Todd Thompson – Carnot Compression and the Holy Grail of Gas Compression

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Even though CNG compressors have advanced a lot over the years, the core reciprocating technology remains the same. Well, I want to introduce you to a new company that is developing breakthrough technology in gas compression systems.

Carnot Compression on the NGV World Podcast.

Todd Thompson – CEO and Co-founder of Carnot Compression Inc.

Todd Thompson joined us in this episode and we talked about what does it takes to develop a new isothermal compression technology from scratch. A technology that might become the most efficient way to compress natural gas in the near future.

The company started with their own money and money from friends and family, but after received grants from the National Science Foundation, demonstrating it was a valuable project, and they started developing the technology over time, organically.

The overall idea is based on the concept of Isothermal Compression, a compression mechanism that represents the upper limits of cooling and horsepower savings. It is a very recent area of research and development in centrifugal compressors. The goal is to reduce the power penalty associated with a large number of compression stages in one continuous process that compresses and extracts heat.

The primary benefit of an isothermal compressor will be saving in energy costs.

This could mean savings of 20% in energy consumption across the industry.

How the Carnot Compression Technology works

It’s a simple concept, there is only a moving part. It’s a drum that’s put to spin. In the center of rotation, a gas-liquid mixture is introduced. Now the centrifugal force and the higher density of the liquid is used to compress the gas. The compression process is similar to a waterfall in each of the different channels inside the spinning drum.

Gas is being compressed as it goes from the center to the outer diameter, and then that gas exists the compression channel at high pressures; the gas is harvested and the liquid gets recirculated.

Inspired from an old engineering concept

The idea comes from the late 1800s and early 1900s, in that time  Charles Taylor (1859-1953), a self-taught engineer and geologist designed and built a series of awesome power and hydraulic engineering projects in Canada and the U.S.

His hydraulic-air-compression-power systems used the same phenomenon exploited by the iron-age trompe; Taylor harnessed the power of gravity and the weight of falling water to create a compressed air resource that powered remote mining operations and factories.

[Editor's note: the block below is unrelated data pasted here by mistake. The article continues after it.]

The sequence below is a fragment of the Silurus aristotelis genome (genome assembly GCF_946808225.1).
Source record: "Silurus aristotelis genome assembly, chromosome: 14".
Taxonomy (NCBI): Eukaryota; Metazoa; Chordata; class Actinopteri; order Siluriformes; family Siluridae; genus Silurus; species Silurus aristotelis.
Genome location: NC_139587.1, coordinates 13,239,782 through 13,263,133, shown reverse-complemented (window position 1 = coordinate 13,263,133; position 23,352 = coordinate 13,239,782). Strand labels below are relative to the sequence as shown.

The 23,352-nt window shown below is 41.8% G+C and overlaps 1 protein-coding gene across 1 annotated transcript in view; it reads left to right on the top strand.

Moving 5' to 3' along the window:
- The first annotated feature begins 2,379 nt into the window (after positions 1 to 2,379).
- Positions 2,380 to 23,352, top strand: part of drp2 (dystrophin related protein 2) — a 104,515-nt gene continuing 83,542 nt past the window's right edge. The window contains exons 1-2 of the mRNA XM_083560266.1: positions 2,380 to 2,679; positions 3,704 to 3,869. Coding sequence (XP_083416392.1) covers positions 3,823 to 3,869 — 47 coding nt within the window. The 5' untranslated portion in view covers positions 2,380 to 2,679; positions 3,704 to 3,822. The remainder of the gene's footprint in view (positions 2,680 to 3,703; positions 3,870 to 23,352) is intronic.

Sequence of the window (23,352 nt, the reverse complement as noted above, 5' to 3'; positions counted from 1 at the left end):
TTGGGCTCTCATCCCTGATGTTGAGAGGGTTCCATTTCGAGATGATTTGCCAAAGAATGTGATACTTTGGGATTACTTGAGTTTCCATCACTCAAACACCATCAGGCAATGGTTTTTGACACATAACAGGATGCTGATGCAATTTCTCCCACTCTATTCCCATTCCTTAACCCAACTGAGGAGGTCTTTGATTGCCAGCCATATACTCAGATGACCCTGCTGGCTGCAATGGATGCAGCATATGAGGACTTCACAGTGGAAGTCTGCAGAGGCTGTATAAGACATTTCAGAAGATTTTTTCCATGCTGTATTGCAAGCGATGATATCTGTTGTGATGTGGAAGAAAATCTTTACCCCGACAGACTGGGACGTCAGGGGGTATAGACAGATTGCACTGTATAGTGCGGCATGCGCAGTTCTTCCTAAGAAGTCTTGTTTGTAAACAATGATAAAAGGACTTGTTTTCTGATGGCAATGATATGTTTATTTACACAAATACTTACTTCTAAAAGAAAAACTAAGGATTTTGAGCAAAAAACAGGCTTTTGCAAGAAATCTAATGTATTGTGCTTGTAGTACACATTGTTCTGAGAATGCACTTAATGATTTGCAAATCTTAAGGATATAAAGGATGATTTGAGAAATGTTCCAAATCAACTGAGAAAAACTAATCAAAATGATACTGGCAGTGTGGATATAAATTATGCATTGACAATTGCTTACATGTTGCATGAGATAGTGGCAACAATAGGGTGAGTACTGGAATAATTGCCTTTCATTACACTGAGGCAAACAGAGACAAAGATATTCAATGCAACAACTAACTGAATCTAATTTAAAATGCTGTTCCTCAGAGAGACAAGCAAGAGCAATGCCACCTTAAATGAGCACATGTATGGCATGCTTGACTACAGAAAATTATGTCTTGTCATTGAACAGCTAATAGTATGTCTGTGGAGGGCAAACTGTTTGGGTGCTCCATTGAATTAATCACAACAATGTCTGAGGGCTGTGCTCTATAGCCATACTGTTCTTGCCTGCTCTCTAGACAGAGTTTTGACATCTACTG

The trick here is how water in the form of a bubble train gets inside the channels and acts as a liquid piston, allowing that isothermal heat exchange to happen.

Carnot Compression compressors are carving their own unique category in the existing flow/pressure ranges. The technology seems to be scalable in every direction regarding capacity (mass flow) and pressure.

It’s logical to think that maintenance savings will be a very important factor as it will be a true oil-free compressor, with one moving part. Distancing themselves from other commercial units in the market.

All issues to increase power, pressure ranges, and flow are addressable, Todd is confident that it’s only a matter of time to reach new markets. It will depend more on the interest of the industry players. It is a great challenge but it can be done.

The company is focused today in 5 to 25hp industrial air compressors within the US. But they will scale to international clients and higher horsepower reaching 100hp, growing along the way with key partners around the market.

Hopefully, we can see this company develop and disrupt a very much needed market. Good luck to the team! We will follow closely your path.

You can invest in its development

If you’re interested in investing in this project please visit and be a part of this breakthrough. Please read the offering below:

Meet Todd Thompson

What we discussed in this episode

  • How Carnot Compression started from scratch (4:30)
  • How does the Carnot Compression Technology Works (10:00)
  • What is the evolution of the technology so far (13:00)
  • About using water bubbles like liquid pistons (16:00)
  • How to scale mass flow and pressure in the compressors (18:00)
  • What is the value proposition with maintenance and design (24:00)
  • How Carnot Compression can reach the CNG market (35:00)
  • The Carnot Compression Roadmap (39:00)


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